NEW YORK (AP) — Jeff McNeil stayed on top without taking a swing.
Nursing a four-point lead in the big league batting race, McNeil was not in the New York Mets’ lineup Wednesday for their regular-season finale against Washington. He only played defense after entering late and finished with the highest average in the majors — one point ahead of Los Angeles Dodgers star Freddie Freeman.
“It’s definitely a dream come true,” McNeil said. “This is one of my goals in baseball is to win a batting title.”
Mets manager Buck Showalter said it was his decision to sit McNeil as New York prepped for a wild-card playoff series versus the San Diego Padres that begins Friday night.
“Wouldn’t put that on him,” Showalter said. “The most important thing is Friday. Everything else takes second.”
Showalter, however, hinted McNeil could have come off the bench earlier if he needed a hit or two to hold off Freeman for the National League batting crown.
“I don’t trust my math well enough to — I got some help. Don’t want to be wrong,” Showalter said before the game, drawing a laugh. “So at least I’ll have somebody to blame it on, even though I’ll have to wear it.”
McNeil led the majors with a .326 average. He played both ends of a doubleheader Tuesday, going 3 for 8 with a home run and a walk against the Nationals.
New York was eliminated from the NL East race during the second game when first-place Atlanta beat Miami. But even after Showalter pulled most of his regulars with a large lead, McNeil remained in the game and flied out twice in rainy conditions.
“He earned it all the way,” Showalter said. “To be able to give him a moment that he deserves — he doesn’t ask for it, and he would have played tonight, and all those things. He earned everything.”
Freeman was at .322 after going 0 for 4 on Tuesday night versus Colorado, and needed to go 4 for 4 or better Wednesday to top McNeil. The 2020 NL MVP went 3 for 4 with a home run and two RBIs to finish at .325.
McNeil and his teammates were watching, as the start of New York’s game was delayed almost two hours by rain.
“You get a little bit nervous. He’s swinging the bat well. It’s Freddie Freeman. Four hits is normal for him,” McNeil said.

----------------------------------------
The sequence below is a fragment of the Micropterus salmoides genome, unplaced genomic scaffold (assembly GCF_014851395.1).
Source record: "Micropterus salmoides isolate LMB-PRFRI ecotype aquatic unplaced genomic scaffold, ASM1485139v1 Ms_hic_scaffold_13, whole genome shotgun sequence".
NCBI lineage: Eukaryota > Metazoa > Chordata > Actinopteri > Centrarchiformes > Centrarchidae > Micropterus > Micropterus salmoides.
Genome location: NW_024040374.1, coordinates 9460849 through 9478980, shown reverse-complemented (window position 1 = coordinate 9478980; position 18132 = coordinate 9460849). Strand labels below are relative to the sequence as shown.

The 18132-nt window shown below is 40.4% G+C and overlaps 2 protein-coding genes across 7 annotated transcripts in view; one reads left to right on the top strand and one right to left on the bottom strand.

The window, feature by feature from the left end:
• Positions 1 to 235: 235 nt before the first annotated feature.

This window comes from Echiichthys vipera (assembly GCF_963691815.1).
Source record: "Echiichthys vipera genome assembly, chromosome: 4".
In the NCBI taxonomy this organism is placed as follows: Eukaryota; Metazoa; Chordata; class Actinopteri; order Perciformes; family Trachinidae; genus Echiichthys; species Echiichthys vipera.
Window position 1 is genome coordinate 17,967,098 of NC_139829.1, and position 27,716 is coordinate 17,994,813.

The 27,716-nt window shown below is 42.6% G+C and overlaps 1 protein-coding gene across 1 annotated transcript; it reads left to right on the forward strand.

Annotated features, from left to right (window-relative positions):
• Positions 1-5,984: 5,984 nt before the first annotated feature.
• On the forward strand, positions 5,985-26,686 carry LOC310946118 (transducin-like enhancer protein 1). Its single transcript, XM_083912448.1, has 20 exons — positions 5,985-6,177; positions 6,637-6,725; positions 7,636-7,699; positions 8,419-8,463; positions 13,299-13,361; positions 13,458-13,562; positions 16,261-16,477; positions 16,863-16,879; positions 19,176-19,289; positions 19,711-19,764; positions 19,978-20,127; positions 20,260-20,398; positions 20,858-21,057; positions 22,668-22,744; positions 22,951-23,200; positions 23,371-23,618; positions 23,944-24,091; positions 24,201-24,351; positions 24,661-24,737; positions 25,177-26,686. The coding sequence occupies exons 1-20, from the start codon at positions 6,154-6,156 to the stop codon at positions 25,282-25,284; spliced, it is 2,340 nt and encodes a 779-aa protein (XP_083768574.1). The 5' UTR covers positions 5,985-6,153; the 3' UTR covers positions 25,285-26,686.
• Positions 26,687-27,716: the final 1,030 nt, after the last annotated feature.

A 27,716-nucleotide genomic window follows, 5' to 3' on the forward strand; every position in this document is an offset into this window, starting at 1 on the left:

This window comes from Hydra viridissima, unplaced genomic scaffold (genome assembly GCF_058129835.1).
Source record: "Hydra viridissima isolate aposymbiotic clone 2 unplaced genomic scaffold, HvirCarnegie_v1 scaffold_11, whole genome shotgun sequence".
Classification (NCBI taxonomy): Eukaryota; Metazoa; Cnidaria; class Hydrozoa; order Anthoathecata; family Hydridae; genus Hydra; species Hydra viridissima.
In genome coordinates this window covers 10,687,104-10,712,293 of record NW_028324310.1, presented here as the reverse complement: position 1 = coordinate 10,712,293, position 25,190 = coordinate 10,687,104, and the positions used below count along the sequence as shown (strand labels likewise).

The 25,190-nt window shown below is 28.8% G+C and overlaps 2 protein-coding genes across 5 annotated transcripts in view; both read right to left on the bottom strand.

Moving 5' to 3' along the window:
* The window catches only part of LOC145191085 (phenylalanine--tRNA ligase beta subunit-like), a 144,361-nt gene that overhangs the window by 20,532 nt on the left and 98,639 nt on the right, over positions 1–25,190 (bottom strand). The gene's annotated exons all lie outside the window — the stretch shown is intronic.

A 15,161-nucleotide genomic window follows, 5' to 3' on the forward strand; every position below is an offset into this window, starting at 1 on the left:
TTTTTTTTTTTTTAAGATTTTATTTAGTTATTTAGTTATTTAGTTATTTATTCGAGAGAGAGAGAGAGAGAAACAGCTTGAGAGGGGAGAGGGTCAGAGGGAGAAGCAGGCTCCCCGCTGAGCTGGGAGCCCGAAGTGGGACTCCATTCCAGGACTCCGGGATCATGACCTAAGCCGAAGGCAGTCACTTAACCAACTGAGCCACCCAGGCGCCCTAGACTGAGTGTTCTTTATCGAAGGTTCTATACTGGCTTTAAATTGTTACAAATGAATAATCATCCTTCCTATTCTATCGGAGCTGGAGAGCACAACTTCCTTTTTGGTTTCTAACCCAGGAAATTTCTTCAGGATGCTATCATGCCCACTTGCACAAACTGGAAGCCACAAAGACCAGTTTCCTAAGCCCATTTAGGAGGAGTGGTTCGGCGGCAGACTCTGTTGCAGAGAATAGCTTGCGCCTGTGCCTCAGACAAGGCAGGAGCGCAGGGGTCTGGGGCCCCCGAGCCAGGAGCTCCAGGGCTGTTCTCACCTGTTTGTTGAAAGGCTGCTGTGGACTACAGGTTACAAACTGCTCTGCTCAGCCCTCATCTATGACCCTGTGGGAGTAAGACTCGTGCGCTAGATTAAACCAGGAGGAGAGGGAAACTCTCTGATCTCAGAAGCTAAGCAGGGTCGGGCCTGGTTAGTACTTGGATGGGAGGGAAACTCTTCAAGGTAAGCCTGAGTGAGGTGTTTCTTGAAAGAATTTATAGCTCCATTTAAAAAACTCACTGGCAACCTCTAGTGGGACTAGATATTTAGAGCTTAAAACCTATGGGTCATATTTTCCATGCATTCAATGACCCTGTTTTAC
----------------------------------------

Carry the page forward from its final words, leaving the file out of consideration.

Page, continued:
Freeman’s flyout to the center-field warning track in the fifth all but ended his hopes.
“He put a good swing on it,” McNeil said. “Just lucky that one stayed in the park.”
Freeman ended the season with 199 hits and 100 RBIs for the NL West champions.
Once the Dodgers completed a 6-1 victory over Colorado, the Mets flashed a message on the large video board in center field in the middle of the fourth inning congratulating McNeil for winning the batting crown.
He received a standing ovation from the Citi Field crowd, but it appeared he wasn’t in the dugout at the time. A few moments later, he came out in a Mets jacket and smiled as he tipped his cap to cheering fans.
“I expect to be a .300 hitter every single year, so this is where I want to be,” said McNeil, who topped .300 three times before dipping to .251 last year. “I wanted to get back to who I am.”
With the Mets closing in on a 9-2 victory, McNeil entered to play second base in the eighth so Luis Guillorme could slide over to shortstop and Francisco Lindor could come off the field to an ovation from fans.
McNeil knew he could afford to make one out at the plate and still beat Freeman — but his spot in the order never came up.
“Happy the way it worked out,” McNeil said. “I’ve played I think 148 games. I’ve played more than I have my entire career. So it kind of was nice to get a day.”
A while back, Lindor promised to buy McNeil a car if he won a batting crown.
“I will get him a car. I didn’t specify what car,” Lindor said with a smile.
Said McNeil: “I’m sure he’s got something up his sleeve, so we’ll see. Hopefully it’s something pretty cool.”
McNeil had openly acknowledged he’d love to win the batting title, and Tuesday night he called the late-season chase “a little nerve-wracking” but “kind of fun.”
“It’s the only award I can really look forward to. I’m never going to lead the majors in home runs, and you know, stuff like that,” he said. “So it’s kind of the one that’s attainable for me.”
McNeil became the first Mets player to lead the majors in hitting. José Reyes was the only previous player in franchise history to win an NL batting crown, when he hit .337 in 2011.
Reyes drew criticism that year when he opened the season finale with a bunt single, then left the game to protect his lead.
Hall of Fame slugger Ted Williams famously played both games of a doubleheader on the last day of the 1941 campaign when sitting out would have secured a .400 batting average. Williams went 6 for 8 to finish at .406, making him the last major leaguer to hit .400.
But players sitting out on the final day of a season to preserve individual statistics or achievements is hardly unheard of — especially when resting for the playoffs.
McNeil finished the season on a 10-game hitting streak. He batted .465 (20 for 43) with eight multi-hit games from Sept. 23 on.
He was hitting .287 entering play on July 30, leaving him far behind Freeman (.319) and St. Louis slugger Paul Goldschmidt (.334). But the 30-year-old McNeil, a two-time All-Star, batted .378 after that.
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